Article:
Essentials Plus is a bit more than basic. Once again, only for 3 hosts of 2 CPUs each. Standalone. However, in addition to the three features above you also get (4) vSphere Data Protection, (5) High Availability (HA), (6) vMotion, and (7) vSphere Replication. So you get some useful features. In fact, if I had just 3 hosts and I am unlikely to expand further this is the option I would go for – for me vMotion is very useful and so is HA. Sadly, no Distributed Resource Scheduling (DRS). But you do get VSAN.

Moving on to the big boys …

Standard gives you all the above plus useful features like (8) Storage vMotion, (9) Fault Tolerance, and some more (Hot Add & vShield Endpoint). Still no DRS.

Enterprise gives you all the above plus (10) Storage APIs for Array Integration (nice! but useful only in an Enterprise context where you are likely to have a SAN array and need something like this), (11) DRS, (12) DPM, and (13) Storage APIs for Multi-pathing. As expected, features that are more useful when you have a lot of hosts and are in an Enterprise-y setup. Except DRS :) which would have been nice to have in Standard/ Essentials Plus too.

Finally, Enterprise Plus. All the above plus (13) Distributed Switches, (14) Host Profiles, (15) Auto Deploy, (16) Storage DRS – four of my favorite features – and a bunch of others like App HA, Storage IO Control, Network IO Control, etc.

vCenter – Cannot load the users for the selected domain

I spent the better part of today evening trying to sort this issue. But didn’t get any where. I don’t want to forget the stuff I learnt while troubleshooting so here’s a blog post.

Today evening I added one of my ESXi hosts to my domain. The other two wouldn’t add, until I discovered that the time on those two hosts were out of sync. I spent some time trying to troubleshoot that but didn’t get anywhere. The NTP client on these hosts was running, the ports were open, the DC (which was also the forest PDC and hence the time keeper) was reachable – but time was still out of sync.

Found an informative VMware KB article. The ntpq command (short for “NTP query”) can be used to see the status of NTP daemon on the client side. Like thus:

The command has an interactive mode (which you get into if run without any switches; read the manpage for more info). The -p switch tells ntpq to output a list of peers and their state. The KB article above suggests running this command every 2 seconds using the watch command but you don’t really need to do that.

Important points about the output of this command:

  • If it says “No association ID's returned” it means the ESXi host cannot reach the NTP server. Considering I didn’t get that, it means I have no connectivity issue.
  • If it says “***Request timed out” it means the response from the NTP server didn’t get through. That’s not my problem either.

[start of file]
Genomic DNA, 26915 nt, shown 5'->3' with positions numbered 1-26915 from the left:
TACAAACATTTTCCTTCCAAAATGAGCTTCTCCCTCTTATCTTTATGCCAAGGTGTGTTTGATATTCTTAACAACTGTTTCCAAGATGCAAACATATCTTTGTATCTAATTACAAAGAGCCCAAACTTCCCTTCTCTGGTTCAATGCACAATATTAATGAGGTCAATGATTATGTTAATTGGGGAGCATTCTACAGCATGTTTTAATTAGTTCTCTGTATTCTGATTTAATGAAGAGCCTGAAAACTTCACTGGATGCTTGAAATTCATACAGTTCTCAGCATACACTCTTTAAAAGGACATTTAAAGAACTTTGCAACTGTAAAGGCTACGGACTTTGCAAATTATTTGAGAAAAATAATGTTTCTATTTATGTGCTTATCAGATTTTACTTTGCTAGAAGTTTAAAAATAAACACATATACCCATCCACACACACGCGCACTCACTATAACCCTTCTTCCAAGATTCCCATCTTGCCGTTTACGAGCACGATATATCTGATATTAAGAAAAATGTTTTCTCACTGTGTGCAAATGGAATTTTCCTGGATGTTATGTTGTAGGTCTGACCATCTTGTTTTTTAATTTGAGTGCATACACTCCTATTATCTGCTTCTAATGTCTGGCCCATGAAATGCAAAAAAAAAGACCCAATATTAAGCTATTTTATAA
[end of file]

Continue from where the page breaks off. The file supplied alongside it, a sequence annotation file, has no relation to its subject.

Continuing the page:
• If there’s an asterisk before the remote server name (like so) it means there is a huge gap between the time on the host and the time given by the NTP server. Because of the huge gap NTP is not changing the time (to avoid any issues caused by a sudden jump in the OS time). Manually restarting the NTP daemon (/etc/init.d/ntpd restart) should sort it out.
    • The output above doesn’t show it but one of my problem hosts had an asterisk. Restarting the daemon didn’t help.

The refid field shows the time stream to which the client is syncing. For instance here’s the w3tm output from my domain:

Notice the PDC has a refid of LOCL (indicating it is its own time source) while the rest have a refid of the PDC name. My ESXi host has a refid of .INIT. which means it has not received any response from the NTP server (shouldn’t the error message have been something else!?). So that’s the problem in my case.

Obviously the PDC is working because all my Windows machines are keeping correct time from it. So is vCenter. But some my ESXi hosts aren’t.

I have no idea what’s wrong. After some troubleshooting I left it because that’s when I discovered my domain had some inconsistencies. Fixing those took a while, after which I hit upon a new problem – vCenter clients wouldn’t show me vCenter or any hosts when I login with my domain accounts. Everything appears as expected under the administrator@vsphere.local account but the domain accounts return a blank.

While double-checking that the domain admin accounts still have permissions to vCenter and SSO I came across the following error:

Cannot load the users

Great! (The message is “Cannot load the users for the selected domain“).

I am using the vCenter appliance. Digging through the /var/log/messages on this I found the following entries:

Searched Google a bit but couldn’t find any resolutions. Many blog posts suggested removing vCenter from the domain and re-adding but that didn’t help. Some blog posts (and a VMware KB article) talk about ensuring reverse PTR records exist for the DCs – they do in my case. So I am drawing a blank here.

Odd thing is the appliance is correctly connected to the domain and can read the DCs and get a list of users. The appliance uses Likewise (now called PowerBroker Open) to join itself to the domain and authenticate with it. The /opt/likewise/bin directory has a bunch of commands which I used to verify domain connectivity: